5. The order passed in the present case, on December 10, 1967, is an assessment order. Notwithstanding the fact that the order had not been communicated, it is a valid order. Such an order cannot be amended or altered without following one or the other of the methods provided by the Act for altering those orders. We see, therefore, no lack of jurisdiction or any other impediment in taking proceedings under Section 35 of the Act. The notice issued under the section is not void. Proceedings which followed that notice are valid. The reassessment must stand.

6. We accordingly answer the first question in the negative, that is, in favour of the revenue and against the assessee.

7. We answer the second question also in the negative. Since the assessee had not been prejudiced in any manner by the nil proceedings recorded by the Agricultural Income-tax Officer on December 10, 1967, we do not think there was any obligation on the part of the Agricultural Income-tax Officer to have communicated that order to the assessee though even in such cases it is desirable to do so.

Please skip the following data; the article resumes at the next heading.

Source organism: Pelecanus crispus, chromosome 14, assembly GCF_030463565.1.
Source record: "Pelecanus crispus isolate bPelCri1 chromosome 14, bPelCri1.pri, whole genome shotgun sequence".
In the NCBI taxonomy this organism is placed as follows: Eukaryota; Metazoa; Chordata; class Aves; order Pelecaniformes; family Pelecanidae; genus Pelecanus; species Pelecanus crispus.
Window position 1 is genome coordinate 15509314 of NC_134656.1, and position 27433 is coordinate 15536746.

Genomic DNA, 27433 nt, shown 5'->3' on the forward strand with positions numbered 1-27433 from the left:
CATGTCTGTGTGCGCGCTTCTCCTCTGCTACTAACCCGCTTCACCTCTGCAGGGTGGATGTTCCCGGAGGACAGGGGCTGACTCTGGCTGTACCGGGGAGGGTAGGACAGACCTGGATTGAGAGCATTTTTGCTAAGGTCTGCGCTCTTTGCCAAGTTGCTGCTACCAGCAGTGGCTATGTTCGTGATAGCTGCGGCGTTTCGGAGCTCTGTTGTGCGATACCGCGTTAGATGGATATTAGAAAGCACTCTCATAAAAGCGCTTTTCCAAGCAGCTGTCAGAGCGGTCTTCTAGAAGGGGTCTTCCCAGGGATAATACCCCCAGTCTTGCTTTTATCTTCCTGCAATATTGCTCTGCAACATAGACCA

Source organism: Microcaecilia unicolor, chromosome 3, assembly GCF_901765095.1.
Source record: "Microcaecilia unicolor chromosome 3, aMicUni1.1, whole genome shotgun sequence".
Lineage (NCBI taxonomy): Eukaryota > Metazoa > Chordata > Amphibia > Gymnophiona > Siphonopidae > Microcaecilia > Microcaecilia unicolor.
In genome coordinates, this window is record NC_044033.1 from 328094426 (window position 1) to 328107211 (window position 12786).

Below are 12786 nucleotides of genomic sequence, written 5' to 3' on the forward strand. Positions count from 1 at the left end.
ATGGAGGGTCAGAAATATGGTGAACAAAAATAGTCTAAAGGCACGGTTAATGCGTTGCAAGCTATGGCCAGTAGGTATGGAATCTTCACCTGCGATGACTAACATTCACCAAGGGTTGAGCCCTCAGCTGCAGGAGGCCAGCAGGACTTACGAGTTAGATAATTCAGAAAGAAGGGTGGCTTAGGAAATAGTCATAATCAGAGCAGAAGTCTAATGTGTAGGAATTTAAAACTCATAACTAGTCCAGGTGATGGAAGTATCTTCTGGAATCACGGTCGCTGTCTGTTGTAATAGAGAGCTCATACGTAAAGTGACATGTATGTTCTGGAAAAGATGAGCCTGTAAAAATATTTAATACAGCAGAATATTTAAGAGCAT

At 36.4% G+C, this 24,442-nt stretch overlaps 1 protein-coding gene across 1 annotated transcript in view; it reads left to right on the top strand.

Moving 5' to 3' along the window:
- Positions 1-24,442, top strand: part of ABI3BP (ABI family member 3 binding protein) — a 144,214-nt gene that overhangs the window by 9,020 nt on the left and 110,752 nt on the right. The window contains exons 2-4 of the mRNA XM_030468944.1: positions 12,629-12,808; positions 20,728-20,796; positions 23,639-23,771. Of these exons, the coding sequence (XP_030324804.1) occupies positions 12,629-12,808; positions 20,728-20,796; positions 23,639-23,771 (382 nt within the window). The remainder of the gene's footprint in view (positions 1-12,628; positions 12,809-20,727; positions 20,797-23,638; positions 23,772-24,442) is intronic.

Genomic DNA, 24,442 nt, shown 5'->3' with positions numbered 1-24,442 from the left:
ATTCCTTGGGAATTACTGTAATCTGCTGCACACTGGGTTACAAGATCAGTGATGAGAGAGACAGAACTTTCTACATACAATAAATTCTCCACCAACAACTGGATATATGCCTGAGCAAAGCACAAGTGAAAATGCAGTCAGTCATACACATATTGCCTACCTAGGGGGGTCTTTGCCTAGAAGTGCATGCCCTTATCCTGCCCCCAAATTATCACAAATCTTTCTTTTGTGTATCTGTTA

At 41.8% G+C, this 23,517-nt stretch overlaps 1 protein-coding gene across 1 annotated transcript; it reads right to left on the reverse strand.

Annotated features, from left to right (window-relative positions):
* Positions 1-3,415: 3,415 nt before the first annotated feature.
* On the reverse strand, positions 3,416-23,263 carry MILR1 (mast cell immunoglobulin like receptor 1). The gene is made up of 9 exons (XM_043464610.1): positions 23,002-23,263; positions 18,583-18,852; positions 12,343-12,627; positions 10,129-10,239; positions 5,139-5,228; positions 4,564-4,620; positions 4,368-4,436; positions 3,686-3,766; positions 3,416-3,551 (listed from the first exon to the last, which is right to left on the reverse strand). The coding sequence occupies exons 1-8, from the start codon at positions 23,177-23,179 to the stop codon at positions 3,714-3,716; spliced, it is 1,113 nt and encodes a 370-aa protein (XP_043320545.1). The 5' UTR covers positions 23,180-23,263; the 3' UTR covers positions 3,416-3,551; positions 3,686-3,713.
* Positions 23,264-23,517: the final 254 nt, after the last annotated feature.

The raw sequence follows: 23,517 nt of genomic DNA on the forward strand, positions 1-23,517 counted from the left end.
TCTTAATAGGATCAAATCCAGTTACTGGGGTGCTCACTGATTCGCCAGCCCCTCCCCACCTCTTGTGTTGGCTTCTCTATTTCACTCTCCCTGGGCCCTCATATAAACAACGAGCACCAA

8. We direct the parties to bear their respective costs.

9. A copy of this judgment under the seal of the High Court and the signature of the Registrar will be forwarded to the Appellate Tribunal as required by Sub-section (1) of Section 60 of the Agricultural Income-tax Act, 1950.